Rodaan Al Galidi on Next Generation Please!

When did you last use a stereotype? What was it?

Two hours ago. Someone asked me why I didn’t have much contact with other Iraqis in the Netherlands. I said they were all exaggerators and complainers who enjoyed being victims and were busy with things that did not interest me – such as freedom, fatherland, etc. Later I realised I was absolutely wrong because I do have a couple of Iraqi friends who I enjoy seeing very much.

Can stereotypes serve a function?

Yes, just like a lawnmower that first makes the grass look uglier for a day or two before it starts to look better than ever. Stereotypes make society look better. They may be harsh but they shed light on those dark bad corners of society. Stereotypes are the lawnmowers of society.

Who is your European icon and why?

I have two European icons. One’s Berlusconi because he falls for beautiful women even though he’s a politician and should therefore be with an ugly one. I find him the greatest European of the 21st Century. He’s a macho, a Casanova, a Zorro, a Don Juan. He’s everything that Europe has made of its men. In an interview I read that a Russian woman said that he does match his age because he enjoys his life so much. He is my bodily icon. My spiritual icon is Voltaire when it comes to thought, philosophy and literature. Voltaire lit Europe’s lantern and it’s still burning. He cleaned the thoughts of Europe of all sorts of garbage. Just think: one man against all what is bad with the continent. I read his work again and again and think: wow, Europe’s great.

You are a communications/PR advisor and are free to remake the EU’s image. What would you do first?

I see Europe as a big cage wherein everyone is strapped down with a belt. They all look at the cage and think: it’s no use to free myself of this belt because then I’ll just be free in a big cage. That’s my image of Europe when I’m negative.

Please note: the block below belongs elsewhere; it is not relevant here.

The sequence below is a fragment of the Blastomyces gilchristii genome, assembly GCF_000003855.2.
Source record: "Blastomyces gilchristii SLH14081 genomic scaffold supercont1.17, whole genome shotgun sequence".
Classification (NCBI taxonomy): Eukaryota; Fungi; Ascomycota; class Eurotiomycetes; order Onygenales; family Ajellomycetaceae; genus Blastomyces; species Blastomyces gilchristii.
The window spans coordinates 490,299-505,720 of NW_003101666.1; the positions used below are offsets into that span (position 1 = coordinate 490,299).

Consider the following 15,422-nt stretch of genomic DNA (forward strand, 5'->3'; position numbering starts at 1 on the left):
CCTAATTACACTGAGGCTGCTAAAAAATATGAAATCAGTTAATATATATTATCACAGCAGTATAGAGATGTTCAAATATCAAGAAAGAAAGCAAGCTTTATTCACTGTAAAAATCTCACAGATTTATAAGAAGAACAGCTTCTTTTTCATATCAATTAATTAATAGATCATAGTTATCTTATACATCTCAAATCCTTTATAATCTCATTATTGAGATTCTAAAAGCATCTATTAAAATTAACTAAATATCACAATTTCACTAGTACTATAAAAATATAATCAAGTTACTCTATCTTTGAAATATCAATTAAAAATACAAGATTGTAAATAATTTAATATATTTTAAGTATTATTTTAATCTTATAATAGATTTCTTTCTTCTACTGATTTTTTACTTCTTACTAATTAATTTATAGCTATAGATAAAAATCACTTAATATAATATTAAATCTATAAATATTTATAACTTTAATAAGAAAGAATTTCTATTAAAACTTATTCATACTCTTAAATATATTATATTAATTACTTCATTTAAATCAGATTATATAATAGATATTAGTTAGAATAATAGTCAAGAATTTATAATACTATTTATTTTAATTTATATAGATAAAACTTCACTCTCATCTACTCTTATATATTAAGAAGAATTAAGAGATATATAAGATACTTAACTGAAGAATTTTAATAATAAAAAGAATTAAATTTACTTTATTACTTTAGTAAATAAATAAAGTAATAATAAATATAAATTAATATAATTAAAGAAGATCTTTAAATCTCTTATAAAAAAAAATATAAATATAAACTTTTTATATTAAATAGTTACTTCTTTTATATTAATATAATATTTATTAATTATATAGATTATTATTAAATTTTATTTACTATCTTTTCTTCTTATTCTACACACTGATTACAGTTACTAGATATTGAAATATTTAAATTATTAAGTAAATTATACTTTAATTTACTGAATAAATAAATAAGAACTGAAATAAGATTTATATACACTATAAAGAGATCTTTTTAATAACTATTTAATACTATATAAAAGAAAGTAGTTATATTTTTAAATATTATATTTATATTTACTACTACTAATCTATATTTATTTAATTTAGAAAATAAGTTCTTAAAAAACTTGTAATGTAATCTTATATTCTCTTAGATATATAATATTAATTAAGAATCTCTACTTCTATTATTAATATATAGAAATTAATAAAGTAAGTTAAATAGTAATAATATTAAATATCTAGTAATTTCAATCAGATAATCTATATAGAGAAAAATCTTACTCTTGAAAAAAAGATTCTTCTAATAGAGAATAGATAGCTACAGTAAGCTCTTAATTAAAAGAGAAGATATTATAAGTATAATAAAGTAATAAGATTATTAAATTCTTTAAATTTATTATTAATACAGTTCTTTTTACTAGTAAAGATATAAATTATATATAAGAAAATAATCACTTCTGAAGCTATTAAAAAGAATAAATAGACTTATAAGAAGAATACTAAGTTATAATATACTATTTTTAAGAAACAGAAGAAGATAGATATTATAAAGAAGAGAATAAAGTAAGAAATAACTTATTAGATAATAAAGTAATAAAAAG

If I was a PR advisor, I would make sure people saw how amazing it is that all the streets, squares and neighbourhoods have no tanks, cannons or soldiers with automatic weapons. Life is allowed to flow by itself. Without military control. You can’t appreciate this unless you are from another country where the street bites, stabs, explodes and swallows. This is Europe’s best image. And I would want to bring this image across via the media. I would ignore the grumpy, hurrying, aggressive, hopeless, and drained faces, and focus on an image of trees that grow free, along with grass, ponds, canals, alleys and parks. I would make no images of lost cats, rats or dogs. Neither of a dead mule surrounded by flies that no one has bothered to take off the street and you have to pinch your nose to pass. When I first arrived in Europe I did not dare to make photos outside of the asylum centre to send back to my family because everything here looks so posh and beautiful. If I sent such pictures, my family wouldn’t believe how painful and heavy it actually is to stay in an asylum centre. That is the power of Europe.